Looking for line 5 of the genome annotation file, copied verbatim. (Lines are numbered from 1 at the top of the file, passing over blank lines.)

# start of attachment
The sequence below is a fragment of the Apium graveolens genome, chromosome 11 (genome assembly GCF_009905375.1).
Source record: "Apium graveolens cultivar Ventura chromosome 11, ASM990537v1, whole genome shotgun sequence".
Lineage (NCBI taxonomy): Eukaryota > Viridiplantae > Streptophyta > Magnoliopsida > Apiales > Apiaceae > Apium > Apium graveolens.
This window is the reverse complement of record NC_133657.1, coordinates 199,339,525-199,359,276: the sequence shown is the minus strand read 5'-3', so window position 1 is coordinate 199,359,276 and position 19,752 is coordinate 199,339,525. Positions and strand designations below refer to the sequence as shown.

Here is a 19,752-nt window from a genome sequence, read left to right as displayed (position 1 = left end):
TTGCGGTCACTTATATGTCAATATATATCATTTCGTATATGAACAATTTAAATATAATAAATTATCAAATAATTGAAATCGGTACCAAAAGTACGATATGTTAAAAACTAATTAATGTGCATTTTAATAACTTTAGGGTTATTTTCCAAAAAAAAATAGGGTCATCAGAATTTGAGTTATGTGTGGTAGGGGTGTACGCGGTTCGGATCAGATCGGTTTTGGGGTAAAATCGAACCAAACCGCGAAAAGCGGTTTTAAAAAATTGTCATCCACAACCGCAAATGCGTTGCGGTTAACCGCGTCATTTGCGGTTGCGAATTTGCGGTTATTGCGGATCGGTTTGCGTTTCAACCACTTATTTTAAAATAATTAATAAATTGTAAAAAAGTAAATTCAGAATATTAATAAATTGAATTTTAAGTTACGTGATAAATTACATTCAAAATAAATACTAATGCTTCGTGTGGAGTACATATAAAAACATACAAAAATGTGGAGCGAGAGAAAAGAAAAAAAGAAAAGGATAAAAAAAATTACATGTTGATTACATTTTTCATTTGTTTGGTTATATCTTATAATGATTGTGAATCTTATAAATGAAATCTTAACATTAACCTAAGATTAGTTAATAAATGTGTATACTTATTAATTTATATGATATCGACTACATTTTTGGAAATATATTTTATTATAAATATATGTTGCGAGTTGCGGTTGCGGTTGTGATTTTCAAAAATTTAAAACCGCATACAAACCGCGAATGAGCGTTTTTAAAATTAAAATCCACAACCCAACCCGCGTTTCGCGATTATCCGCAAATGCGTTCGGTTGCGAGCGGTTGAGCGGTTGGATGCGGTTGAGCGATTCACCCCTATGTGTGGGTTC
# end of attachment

Here is a 19,752-nt window from a genome sequence, read left to right as displayed (position 1 = left end):